Since the 19th century in Canada, education has been a central institution for the implementation of policy in the area of diversity and multiculturalism. Several scholars have documented shifts in educational policy and practice related to ethnic diversity in Canada over the years, from an emphasis on assimilation, to more contemporary efforts to promote understanding of, and respect for, diversity.2
While there is evidence of a retreat from the activist social justice curricula which appeared in some jurisdictions in the 1980s and 1990s, developing understanding of ethnic diversity is a key goal of education generally and social studies education in particular across the country. For example, an Ontario policy document that guides curriculum development in all subject areas states that the principles of antiracism and ethnocultural equity “should equip all students with the knowledge, skills, attitudes, and behaviours needed to live and work effectively in an increasingly diverse world, and encourage them to appreciate diversity and reject discriminatory attitudes and behaviour.” The Foundation for the Atlantic Provinces Canada Social Studies Curriculum, a policy document that outlines a framework for curriculum development in social studies across Atlantic Canada, sets overall standards for the subject area in general and the area of diversity in particular . One Foundation standard states that students should be able to “demonstrate understanding of their own and others’ cultural heritage and cultural identity.” Another states, in part, that “students will be expected to demonstrate an understanding of culture, diversity, and world view, recognizing the similarities and differences reflected in various personal, cultural, racial and ethnic perspectives.” The Alberta social studies curriculum also clearly identifies diversity as central to its educational goals. The program rationale and philosophy reads, in part: “Students will have opportunities to value diversity, to recognize differences as positive attributes and to recognize the evolving nature of individual identities.” 3 As Sears and his colleagues note, this commitment to “the pluralist ideal” is endemic in Canadian social studies curricula.4
An examination of curricula and standards in social studies education in Canada reveals a clear assumed progression vis-à-vis outcomes related to ethnic diversity, a progression that begins with knowledge of diversity, through to acceptance and respect of diversity, to justice. For most scholars and educators in the field, knowledge of difference is not enough: “[J]ustice demands the public recognition and accommodation of diversity.”5 The desired end, then, is not only an understanding of difference, but also a willingness to adapt, to accommodate, and to advocate for accommodation of difference. However, if knowledge is the starting point for both respect and justice, it seems strange that there is almost no research on how young people or teachers understand ethnic diversity.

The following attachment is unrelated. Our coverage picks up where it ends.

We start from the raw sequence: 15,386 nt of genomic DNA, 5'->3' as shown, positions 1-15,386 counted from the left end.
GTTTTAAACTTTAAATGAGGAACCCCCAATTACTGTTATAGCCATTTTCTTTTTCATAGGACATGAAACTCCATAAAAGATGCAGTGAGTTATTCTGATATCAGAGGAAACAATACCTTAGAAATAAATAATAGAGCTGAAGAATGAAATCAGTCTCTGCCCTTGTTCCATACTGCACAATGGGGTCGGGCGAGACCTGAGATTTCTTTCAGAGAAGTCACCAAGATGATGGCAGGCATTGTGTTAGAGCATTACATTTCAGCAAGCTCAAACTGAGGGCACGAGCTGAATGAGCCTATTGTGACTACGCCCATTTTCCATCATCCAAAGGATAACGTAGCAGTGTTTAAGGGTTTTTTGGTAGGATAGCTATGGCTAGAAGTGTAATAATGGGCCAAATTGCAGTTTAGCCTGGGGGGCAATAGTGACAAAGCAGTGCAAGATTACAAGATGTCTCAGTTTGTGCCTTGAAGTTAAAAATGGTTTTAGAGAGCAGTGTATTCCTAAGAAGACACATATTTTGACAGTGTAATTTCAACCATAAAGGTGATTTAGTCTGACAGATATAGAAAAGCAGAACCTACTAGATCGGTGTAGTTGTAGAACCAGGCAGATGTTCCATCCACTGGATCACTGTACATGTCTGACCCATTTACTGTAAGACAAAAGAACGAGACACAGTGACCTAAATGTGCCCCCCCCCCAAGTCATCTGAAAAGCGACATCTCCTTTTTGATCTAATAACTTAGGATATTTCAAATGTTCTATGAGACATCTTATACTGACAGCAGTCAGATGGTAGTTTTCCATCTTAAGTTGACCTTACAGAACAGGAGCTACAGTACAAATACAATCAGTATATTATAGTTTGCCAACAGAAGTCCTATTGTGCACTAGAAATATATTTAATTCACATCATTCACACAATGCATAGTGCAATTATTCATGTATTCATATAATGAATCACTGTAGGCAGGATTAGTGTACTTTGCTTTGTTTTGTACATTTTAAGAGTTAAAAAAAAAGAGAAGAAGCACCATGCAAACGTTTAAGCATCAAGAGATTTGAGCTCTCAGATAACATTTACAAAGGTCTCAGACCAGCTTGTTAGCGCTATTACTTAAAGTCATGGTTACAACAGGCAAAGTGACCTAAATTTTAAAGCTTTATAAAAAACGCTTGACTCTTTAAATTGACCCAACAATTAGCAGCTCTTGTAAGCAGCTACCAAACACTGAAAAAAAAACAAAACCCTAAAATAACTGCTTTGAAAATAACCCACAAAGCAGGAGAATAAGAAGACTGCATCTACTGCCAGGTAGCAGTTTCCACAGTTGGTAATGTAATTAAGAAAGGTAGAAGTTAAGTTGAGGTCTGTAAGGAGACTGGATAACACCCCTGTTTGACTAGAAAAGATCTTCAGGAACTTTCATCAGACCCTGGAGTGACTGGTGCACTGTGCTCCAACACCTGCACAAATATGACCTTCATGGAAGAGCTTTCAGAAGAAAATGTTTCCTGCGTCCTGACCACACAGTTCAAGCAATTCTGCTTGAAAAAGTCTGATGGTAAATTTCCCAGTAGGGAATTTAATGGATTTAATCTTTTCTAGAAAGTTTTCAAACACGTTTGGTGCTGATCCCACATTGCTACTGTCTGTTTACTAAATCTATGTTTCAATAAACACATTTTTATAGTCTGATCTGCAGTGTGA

Constructivist learning theories grew out of the work of Piaget, Vygotsky, and Bruner, among others, and hold that students come to any learning situation not as blank slates but with a range of prior knowledge and experience that is critical in shaping how they respond to new learning. This prior knowledge can be described in a range of ways (constructions, misconceptions, prior conceptions, naïve understandings, for example); however, whatever form this prior knowledge takes, research in several disciplines has suggested that it is persistent (resistant to change) and plays a key role in how students assimilate or accommodate new learning.6 Howard Gardner argues that “if one wants to educate for genuine understanding, then, it is important to identify these early representations, appreciate their power, and confront them directly and repeatedly.”7 Constructivist research in science and mathematics has produced a growing body of knowledge about the way young people understand important concepts and ideas in those fields. In social education, history educators have made a significant start at building the same kind of knowledge base for how students understand historical ideas and processes.8 Outside of that work, very little has been done to map how young people and teachers understand the social world in general and ethnic diversity in particular. Despite the fact that advocates of multicultural education argue that “educators … have to have an understanding of how their students understand difference and adjust delivery of the material accordingly,” little has been done to provide them with that understanding.9